• “Stutter-like disfluency” (SLD)
    • More fragmented: sound and syllable repetitions, single-syllable whole word repetitions, sound prolongations and disrhythmic phonations, hard contacts, tense pauses and silent blocks
    • Reiterations of repetitions usually more than two
key terms and concepts continued1
Key Terms and Concepts(Continued)
  • Incidence -vs- Prevalence
  • “Stutterer” -vs- “Person Who Stutters”
  • Spontaneous Recovery
    • the concept of “cure”
    • “medical models” and “behavioral models”
  • Gender Differences
  • “Disfluency” -vs- “Dysfluency.”
factors related to fluency speech naturalness
Factors Related to Fluency: Speech Naturalness
  • Melody/prosody/inflection
  • Pauses
  • Rate: speech rate -vs- articulation rate
  • Amount of information flow
  • Effort: both physical and mental
  • Fluency
    • Phonologic
    • Syntactic
    • Semantic
    • Pragmatic
core features guitar refer to textbook for developmental stages
Core Features (Guitar)Refer to Textbook, for developmental stages
  • Repetitions (usually develop first)
    • Sounds, syllables, single syllable whole words
    • Audible: Vocalized and Nonvocalized
  • Prolongations (often develop second)
    • Audible: Vocalized and Nonvocalized
    • Disrhythmic phonations
  • Blocks (Usually develop last)
    • Inaudible -- Nonvocalized
    • Silent fixations of posture
    • Complete stoppage
    • Inaudible and Nonvocalized
secondary features
Secondary Features


  • Escape behaviors develop prior to avoidance behaviors. At first, these are probably random, but later serve to release the person from the stuttering moment.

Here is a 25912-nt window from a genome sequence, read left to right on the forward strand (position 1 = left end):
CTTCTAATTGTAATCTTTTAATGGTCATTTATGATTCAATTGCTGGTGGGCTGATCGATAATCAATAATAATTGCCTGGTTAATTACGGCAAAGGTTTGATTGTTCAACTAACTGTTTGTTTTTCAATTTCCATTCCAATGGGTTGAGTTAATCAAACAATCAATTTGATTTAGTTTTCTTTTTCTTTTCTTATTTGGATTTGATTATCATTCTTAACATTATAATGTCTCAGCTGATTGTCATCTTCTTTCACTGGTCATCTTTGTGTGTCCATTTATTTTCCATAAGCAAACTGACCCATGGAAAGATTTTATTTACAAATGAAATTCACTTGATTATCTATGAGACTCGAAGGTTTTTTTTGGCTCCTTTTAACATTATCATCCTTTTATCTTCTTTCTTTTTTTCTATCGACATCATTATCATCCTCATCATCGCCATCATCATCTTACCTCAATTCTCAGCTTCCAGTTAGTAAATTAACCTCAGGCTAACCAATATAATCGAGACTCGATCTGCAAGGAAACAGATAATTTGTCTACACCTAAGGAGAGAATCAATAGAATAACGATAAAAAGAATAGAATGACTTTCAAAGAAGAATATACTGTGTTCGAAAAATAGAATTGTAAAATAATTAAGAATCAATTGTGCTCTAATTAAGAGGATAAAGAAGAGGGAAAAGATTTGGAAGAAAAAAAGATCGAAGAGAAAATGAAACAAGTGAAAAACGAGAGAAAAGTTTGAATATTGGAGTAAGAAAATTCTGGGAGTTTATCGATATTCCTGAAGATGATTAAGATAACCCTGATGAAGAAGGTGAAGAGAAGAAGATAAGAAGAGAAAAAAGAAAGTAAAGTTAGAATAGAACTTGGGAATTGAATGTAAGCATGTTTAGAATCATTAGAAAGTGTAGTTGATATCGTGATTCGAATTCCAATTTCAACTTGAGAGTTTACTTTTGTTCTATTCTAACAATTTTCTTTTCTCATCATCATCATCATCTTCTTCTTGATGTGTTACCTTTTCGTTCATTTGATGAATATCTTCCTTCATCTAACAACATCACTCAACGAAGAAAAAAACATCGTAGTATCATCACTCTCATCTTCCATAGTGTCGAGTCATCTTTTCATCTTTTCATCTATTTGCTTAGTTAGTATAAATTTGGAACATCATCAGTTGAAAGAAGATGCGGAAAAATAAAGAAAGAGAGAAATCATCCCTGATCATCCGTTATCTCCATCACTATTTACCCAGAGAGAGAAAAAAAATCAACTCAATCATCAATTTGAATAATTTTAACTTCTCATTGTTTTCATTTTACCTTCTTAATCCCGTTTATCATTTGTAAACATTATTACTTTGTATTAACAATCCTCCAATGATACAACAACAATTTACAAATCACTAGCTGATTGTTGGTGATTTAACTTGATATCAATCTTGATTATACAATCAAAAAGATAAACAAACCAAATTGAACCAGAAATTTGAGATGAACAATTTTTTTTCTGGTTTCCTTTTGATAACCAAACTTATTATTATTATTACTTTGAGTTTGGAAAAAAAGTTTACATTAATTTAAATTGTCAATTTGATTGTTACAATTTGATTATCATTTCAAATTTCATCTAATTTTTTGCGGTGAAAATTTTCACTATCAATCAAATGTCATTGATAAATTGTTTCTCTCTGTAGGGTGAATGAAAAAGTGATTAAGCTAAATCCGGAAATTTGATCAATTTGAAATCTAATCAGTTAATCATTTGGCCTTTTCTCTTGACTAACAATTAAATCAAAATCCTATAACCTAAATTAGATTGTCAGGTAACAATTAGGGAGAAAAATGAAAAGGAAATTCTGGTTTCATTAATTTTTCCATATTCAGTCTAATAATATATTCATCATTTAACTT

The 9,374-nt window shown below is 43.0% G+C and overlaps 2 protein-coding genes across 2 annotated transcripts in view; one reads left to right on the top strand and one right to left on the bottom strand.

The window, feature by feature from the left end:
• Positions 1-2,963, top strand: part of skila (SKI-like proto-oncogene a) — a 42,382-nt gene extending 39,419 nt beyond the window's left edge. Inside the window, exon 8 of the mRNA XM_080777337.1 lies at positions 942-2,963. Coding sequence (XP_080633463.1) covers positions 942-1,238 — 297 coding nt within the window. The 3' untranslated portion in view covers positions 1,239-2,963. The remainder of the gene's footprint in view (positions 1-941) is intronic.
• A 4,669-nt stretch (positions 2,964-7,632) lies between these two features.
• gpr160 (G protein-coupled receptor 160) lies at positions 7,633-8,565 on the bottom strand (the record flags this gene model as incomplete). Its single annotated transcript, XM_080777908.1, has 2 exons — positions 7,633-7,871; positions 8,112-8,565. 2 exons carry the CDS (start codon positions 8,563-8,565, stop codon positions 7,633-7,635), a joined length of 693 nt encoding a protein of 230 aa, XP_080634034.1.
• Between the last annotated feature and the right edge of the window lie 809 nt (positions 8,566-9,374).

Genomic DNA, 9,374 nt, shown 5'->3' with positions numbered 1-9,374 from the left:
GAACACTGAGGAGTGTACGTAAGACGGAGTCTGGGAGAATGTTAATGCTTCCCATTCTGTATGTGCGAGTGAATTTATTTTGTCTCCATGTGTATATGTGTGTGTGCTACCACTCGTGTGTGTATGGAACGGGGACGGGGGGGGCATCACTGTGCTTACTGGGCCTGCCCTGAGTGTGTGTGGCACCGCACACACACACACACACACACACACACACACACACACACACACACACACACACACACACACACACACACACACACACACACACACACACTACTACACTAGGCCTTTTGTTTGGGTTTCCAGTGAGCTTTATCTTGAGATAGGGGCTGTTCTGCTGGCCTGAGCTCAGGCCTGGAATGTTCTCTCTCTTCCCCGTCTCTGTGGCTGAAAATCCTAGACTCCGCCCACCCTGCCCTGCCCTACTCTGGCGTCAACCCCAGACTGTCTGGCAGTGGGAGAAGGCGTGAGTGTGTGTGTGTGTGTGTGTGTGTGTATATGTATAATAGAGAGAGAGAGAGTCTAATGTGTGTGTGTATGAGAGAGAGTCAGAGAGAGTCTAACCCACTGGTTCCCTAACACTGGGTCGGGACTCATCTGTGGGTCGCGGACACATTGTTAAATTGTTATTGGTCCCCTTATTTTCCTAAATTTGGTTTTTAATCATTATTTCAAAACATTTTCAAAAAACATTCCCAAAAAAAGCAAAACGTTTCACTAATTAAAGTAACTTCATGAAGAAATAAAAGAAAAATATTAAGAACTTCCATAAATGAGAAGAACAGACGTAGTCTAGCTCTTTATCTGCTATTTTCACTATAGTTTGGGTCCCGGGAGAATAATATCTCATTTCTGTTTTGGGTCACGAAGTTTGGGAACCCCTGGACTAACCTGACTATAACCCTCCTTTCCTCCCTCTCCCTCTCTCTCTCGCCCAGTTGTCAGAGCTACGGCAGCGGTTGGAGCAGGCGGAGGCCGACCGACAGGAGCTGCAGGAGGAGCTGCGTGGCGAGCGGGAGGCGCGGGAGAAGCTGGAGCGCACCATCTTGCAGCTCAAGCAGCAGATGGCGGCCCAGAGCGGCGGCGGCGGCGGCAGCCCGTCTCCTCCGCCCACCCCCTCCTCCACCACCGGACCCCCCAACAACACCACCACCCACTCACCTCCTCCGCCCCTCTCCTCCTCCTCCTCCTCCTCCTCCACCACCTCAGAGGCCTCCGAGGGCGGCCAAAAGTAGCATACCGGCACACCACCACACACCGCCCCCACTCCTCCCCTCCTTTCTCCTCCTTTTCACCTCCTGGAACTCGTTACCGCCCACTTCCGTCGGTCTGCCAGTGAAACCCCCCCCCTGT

• Later, become well learned through negative reinforcement.
  • Prominent in Intermediate and Advanced Stages.


  • Learned as response to anticipation of stuttering. May actually be similar to escape behaviors, but now used to avoid prior to stuttering.
  • Become maintained by positive reinforcement.
  • May begin in Intermediate Stage, and highly prevalent in Advanced Stage.
feelings and attitudes
Feelings and Attitudes
  • Feelings (Affective)
    • Examples: frustrated, nervous, scared, upset, embarrassed, guilt, shame, denial
  • Attitudes (Cognitive)
    • Related more to your beliefs about stuttering and stutters. Refer to text for examples related to developmental state
    • Refer to text for examples, relative to developmental stage
    • e.g., that stuttering is bad, wrong, nasty, etc. That stutterers are stupid, unworthy
etiological considerations
Etiological Considerations
  • The factors that “caused” disfluency and stuttering at onset are not the same as the things that cause stuttering to develop, and not the same as the things that “cause” stuttering to persist.
  • Stuttering can be attributed partly, but not fully, to heredity.
  • Although we do not believe that there is a single gene that causes stuttering, there is reason to believe that genetics may provide for susceptibility, and vulnerability
  • Although genetics make people more vulnerable, developmental and environmental factors can serve to exacerbate the problem.
unit ii learning theory
UNIT II: Learning Theory
  • Learning Theory:
    • Emotional Learning
    • Behavioral Learning



  • Assessment
    • Overt-Behavioral Features
    • Covert-Emotional Features
learning theory
Learning Theory
  • Although there may be some debate as to precise etiology (organic-constitutional, psycho-emotional, environmental) there is strong agreement that once stuttering gets started, learning theory plays a major role.